James Webb reveals a new secret. The powerful space telescope, launched last December, has for the first time detected the presence of CO2 in the atmosphere of an exoplanet – a planet outside our solar system. A significant discovery that once again demonstrates the power of this telescope, which in July provided exceptional images of galaxies formed shortly after the Big Bang.
Located 700 light-years away, the observed planet, named “WASP-39 b,” was discovered in 2011. It has about a quarter the mass of Jupiter and is very close to its sun. WASP-39 b is happening very regularly (it orbits it in four days) and its atmosphere is expanding.
“A Special Moment”
James Webb used the transit method for his observations: as the planet passed its star, he recorded the resulting tiny variation in luminosity. He then analyzed the light “filtered” by the planet’s atmosphere. The different molecules present in the atmosphere leave specific signatures that allow their composition to be determined.
James Webb’s predecessors, the Hubble and Spitzer telescopes, had already detected water vapour, sodium and potassium in this planet’s atmosphere. But James Webb was able to go even further thanks to his exceptional sensitivity in the infrared.
If life as we know it is impossible on WASP-39b, this discovery supports the idea that such observations can also be made on rocky planets, with the ultimate goal of determining whether any of them offer favorable conditions for life. “This first result provides important information about the composition and formation of the planet and bodes well for the Webb telescope’s ability to detect and measure carbon dioxide in the thinner atmospheres of small rocky planets,” the CNRS said in a press release.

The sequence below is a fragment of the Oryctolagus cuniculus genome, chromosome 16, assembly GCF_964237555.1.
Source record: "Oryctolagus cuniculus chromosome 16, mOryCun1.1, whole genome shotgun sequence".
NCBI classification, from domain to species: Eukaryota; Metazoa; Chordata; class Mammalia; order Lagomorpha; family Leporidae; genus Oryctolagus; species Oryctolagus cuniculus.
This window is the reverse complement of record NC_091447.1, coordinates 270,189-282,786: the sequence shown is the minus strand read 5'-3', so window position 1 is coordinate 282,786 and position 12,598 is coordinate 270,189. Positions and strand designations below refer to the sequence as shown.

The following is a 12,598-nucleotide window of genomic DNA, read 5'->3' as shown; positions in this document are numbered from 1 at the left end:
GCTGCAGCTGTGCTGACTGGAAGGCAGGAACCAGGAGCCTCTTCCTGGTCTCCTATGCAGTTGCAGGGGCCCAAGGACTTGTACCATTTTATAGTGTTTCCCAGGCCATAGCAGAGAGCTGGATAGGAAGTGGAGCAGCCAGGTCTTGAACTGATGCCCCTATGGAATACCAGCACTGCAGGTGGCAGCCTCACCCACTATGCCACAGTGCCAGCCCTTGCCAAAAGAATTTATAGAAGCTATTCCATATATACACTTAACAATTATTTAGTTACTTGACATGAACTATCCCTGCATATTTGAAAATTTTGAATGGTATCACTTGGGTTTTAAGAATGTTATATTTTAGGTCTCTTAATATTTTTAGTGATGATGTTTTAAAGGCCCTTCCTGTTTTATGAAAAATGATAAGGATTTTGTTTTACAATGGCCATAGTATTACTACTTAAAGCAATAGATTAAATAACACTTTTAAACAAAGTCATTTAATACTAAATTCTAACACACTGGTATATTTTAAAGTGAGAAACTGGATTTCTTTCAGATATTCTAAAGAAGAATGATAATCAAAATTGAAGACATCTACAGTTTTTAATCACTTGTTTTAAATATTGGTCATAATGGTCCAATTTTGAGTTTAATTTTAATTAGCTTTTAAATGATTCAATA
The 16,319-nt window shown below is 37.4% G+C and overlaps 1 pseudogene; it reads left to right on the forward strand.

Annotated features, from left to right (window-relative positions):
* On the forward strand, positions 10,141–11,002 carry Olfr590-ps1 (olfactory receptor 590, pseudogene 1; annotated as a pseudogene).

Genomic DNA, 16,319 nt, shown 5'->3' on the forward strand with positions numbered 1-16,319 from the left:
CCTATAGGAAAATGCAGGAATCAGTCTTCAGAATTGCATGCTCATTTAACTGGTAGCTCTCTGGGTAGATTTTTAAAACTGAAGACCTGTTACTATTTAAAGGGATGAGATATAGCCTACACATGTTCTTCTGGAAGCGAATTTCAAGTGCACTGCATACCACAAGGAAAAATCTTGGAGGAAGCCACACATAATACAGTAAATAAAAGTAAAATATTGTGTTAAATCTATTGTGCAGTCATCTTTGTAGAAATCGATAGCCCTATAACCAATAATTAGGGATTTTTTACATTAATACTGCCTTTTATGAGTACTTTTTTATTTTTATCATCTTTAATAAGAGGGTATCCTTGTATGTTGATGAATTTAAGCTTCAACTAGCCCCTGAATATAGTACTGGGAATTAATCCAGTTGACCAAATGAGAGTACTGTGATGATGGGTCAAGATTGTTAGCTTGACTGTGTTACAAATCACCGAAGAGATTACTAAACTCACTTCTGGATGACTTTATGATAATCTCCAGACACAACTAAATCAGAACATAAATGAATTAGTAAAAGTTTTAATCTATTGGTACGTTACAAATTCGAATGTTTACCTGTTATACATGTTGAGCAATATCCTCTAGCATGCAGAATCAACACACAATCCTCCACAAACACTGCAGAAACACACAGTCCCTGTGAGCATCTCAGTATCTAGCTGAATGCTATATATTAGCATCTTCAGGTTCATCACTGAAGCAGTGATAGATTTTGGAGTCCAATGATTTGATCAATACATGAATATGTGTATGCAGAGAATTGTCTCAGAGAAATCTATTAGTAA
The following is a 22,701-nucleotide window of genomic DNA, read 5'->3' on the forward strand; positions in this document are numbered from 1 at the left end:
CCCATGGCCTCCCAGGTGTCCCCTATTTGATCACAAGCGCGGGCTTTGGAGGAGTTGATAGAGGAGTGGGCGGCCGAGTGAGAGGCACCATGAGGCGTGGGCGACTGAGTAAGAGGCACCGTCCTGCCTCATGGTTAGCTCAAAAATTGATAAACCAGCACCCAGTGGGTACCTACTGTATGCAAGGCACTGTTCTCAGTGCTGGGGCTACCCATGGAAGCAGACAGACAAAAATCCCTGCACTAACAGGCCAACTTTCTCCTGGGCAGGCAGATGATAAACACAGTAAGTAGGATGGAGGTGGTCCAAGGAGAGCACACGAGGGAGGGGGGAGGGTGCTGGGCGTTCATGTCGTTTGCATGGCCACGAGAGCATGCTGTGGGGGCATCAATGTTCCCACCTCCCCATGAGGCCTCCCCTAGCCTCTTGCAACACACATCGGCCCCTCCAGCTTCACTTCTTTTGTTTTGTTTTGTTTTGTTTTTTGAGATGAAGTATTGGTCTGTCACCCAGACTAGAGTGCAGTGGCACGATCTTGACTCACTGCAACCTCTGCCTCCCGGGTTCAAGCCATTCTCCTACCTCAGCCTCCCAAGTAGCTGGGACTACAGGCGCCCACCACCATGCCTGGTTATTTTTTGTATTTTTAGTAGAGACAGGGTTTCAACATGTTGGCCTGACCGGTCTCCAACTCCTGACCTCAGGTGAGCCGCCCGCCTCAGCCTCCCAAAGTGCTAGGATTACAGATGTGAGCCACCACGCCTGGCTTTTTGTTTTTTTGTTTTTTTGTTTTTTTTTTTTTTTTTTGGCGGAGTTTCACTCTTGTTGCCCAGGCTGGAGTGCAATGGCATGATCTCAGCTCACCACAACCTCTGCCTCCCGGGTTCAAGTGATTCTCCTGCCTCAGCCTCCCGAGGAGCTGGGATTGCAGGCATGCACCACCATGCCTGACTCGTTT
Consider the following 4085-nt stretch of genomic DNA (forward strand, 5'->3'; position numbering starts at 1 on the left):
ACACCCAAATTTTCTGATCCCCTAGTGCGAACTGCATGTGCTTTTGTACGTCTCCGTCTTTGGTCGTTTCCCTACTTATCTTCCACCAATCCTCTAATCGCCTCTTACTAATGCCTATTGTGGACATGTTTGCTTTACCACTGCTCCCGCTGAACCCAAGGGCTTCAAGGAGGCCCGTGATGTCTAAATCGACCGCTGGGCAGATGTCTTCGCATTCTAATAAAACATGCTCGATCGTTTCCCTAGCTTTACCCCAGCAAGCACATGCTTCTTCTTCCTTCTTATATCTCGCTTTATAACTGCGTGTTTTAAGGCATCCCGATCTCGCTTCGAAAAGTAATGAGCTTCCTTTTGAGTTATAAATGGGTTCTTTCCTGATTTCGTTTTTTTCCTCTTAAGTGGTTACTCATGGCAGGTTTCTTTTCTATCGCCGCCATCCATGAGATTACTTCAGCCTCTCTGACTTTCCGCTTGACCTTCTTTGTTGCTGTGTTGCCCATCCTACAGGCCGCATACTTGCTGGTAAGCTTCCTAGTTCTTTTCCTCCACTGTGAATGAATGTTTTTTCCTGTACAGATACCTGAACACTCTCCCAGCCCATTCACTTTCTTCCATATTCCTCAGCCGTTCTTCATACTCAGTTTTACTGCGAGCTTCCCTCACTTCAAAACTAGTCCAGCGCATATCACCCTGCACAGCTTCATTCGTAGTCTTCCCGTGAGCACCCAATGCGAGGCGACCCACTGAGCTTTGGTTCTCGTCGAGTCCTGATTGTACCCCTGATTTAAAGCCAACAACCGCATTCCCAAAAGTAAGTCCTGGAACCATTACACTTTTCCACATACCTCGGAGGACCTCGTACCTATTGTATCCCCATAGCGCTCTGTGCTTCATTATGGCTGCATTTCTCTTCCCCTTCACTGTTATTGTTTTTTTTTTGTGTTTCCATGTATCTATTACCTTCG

“My first reaction: Wow, we really have a chance to discover the atmosphere of Earth-sized planets,” gushed astrophysics professor Natalie Batalha of the University of California, Santa Cruz on Twitter. “It was a special moment, a milestone in exoplanet science,” added Johns Hopkins University’s Zafar Rustamkulov, who was quoted in a NASA statement.
Go back in time
The US space agency and its European and Canadian partners have high hopes for James Webb, a $10 billion engineering gem. One of its main tasks is the exploration of the first ages of the universe thanks to its ability to capture the light emitted by very distant sources. In astronomy, foresight is synonymous with traveling back in time, since the light observed traveled billions of years before it reached us.
The first image from this extremely powerful telescope, released by NASA on July 12, shows galaxies formed more than 13 billion years ago. A colorful and very detailed image that even impressed US President Joe Biden, who described the day as “historic”.
VIDEO. The James Webb Telescope shows impressive images of Jupiter
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